Public subsidies should only be paid to farmers for managing the countryside in a wildlife-friendly way after ‘Brexit’, according to the National Trust.
Around £3bn a year is currently paid to farmers and landowners under the European Union subsidy system which is “broken” and the vote to leave Europe provides a chance to rethink it, the Trust’s director general Dame Helen Ghosh said.
Decades of post-war intensification backed by subsidies have produced a “double whammy” of harming wildlife, she said, with 60 per cent of the UK’s studied species in decline, while healthy soils which help food production have also been damaged.
Leave campaigners had promised subsidies would continue in the short term after Brexit but very few of those politicians remain in post under Theresa May’s premiership.
Over the long term the National Trust - which itself receives £11m a year in subsidies in addition to the payments claimed by its tenant farmers - wants the system to be reformed so that public money only pays for public goods.
In a speech at Blenheim Palace, Oxfordshire today, Dame Helen will set out proposals to put protecting nature and natural resources at the heart of a new agricultural system.
Taxpayer money should be used to support the things that the public values and needs - but the market will not pay for - such as wildflowers, bees and farmland birds, water meadows and winding rivers that prevent flooding in towns downstream, she will say.
And the market should pay a fair return for food production, while farmers should receive rewards from utilities or the tourism industry for managing the land to help produce clean water or a great holiday experience.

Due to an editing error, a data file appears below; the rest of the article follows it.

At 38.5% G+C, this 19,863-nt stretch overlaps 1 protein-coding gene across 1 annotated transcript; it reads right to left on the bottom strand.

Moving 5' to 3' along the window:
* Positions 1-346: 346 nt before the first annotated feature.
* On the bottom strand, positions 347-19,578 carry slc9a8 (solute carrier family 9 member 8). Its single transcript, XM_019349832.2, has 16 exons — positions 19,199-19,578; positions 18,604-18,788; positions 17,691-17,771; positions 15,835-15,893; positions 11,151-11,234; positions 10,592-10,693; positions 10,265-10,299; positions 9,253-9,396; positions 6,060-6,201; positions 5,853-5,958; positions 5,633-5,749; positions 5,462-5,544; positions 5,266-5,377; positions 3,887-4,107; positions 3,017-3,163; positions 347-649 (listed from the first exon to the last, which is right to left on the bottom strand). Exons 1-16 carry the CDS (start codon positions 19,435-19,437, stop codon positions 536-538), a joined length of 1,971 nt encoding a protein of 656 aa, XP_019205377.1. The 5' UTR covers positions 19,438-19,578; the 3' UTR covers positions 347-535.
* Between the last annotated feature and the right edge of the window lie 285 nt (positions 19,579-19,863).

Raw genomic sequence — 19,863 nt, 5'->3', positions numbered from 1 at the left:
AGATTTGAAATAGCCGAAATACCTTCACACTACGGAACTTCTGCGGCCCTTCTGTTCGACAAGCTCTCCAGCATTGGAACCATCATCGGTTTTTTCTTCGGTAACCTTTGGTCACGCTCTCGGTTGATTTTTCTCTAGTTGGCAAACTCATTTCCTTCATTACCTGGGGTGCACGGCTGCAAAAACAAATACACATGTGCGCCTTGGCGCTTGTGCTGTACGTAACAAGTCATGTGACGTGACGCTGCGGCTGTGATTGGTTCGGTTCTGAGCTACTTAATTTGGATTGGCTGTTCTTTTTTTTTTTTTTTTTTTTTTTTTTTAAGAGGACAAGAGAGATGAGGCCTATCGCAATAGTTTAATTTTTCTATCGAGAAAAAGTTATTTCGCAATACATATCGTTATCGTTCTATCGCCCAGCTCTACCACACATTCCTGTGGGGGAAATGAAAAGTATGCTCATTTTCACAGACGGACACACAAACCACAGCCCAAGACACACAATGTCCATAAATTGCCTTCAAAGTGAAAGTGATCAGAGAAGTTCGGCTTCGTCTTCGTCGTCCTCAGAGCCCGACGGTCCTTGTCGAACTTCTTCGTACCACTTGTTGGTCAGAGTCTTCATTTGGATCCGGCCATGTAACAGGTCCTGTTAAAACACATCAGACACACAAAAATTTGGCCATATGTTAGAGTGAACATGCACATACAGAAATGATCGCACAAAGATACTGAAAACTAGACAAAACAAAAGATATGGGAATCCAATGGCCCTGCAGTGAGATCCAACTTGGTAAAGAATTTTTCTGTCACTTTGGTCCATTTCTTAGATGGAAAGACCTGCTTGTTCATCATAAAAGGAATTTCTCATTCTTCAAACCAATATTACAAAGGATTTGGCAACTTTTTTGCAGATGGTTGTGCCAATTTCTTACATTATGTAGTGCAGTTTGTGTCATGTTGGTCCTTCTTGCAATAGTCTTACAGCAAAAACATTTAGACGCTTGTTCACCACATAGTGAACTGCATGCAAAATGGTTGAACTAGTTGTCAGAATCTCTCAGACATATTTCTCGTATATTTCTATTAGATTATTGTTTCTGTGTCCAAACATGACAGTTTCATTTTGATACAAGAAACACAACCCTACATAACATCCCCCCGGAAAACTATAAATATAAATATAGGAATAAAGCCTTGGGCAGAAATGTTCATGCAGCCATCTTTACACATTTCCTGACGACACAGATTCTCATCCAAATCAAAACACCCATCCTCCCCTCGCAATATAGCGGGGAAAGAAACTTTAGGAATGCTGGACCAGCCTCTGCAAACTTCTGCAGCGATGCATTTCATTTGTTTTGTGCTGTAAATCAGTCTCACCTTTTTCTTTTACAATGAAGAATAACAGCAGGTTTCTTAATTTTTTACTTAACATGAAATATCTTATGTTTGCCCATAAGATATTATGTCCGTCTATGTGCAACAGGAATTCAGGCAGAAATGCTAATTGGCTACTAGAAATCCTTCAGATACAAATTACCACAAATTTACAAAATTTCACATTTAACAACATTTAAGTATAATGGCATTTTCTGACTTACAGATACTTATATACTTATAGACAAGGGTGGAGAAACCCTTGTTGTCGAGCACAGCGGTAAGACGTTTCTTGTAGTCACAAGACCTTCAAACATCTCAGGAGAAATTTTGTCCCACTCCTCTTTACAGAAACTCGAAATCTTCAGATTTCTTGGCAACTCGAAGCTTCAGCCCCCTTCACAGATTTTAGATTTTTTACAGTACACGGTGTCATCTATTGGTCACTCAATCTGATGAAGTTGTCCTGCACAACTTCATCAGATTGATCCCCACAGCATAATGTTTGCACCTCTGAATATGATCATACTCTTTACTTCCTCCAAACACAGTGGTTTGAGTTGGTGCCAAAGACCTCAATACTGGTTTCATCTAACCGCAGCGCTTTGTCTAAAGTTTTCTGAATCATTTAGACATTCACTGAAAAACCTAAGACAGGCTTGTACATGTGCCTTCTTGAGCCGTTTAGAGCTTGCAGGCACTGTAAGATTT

Only £600m of the £3.1bn farmers receive benefits wildlife, the environment and heritage, with the rest paid as ‘basic payments’ on the basis of the amount of land owned.
The National Trust receives £8m in basic payments and £3m for wildlife-friendly schemes, but says it uses all the money to support conservation.
In her speech, the organisation’s chief will call for all subsidy payments to be dependent on meeting higher standards for looking after wildlife, soil and water.
Instead of receiving more money for more land owned, the farmers who do the most for nature should get the biggest payments, she will argue.
Ahead of her speech, Dame Helen said: “The current system is broken and it’s broken in a number of ways.
“From our perspective as a conservation charity, it’s because of the impact the subsidy system has produced in the dramatic and disastrous decline in wildlife, in nature, in species.
“But equally importantly, intensification has also produced significant impacts.
“I believe taxpayers will think much more carefully about what they want to be subsidising. That is why we are starting the debate now.”
She said she was “optimistic” about making the change as farmers and landowners, including the National Trust, are already working with utilities to manage land for water quality and putting in “landscape sensitive” renewables schemes.
Farmers are also diversifying into ecotourism, glamping and other schemes that provide access to the countryside, she said.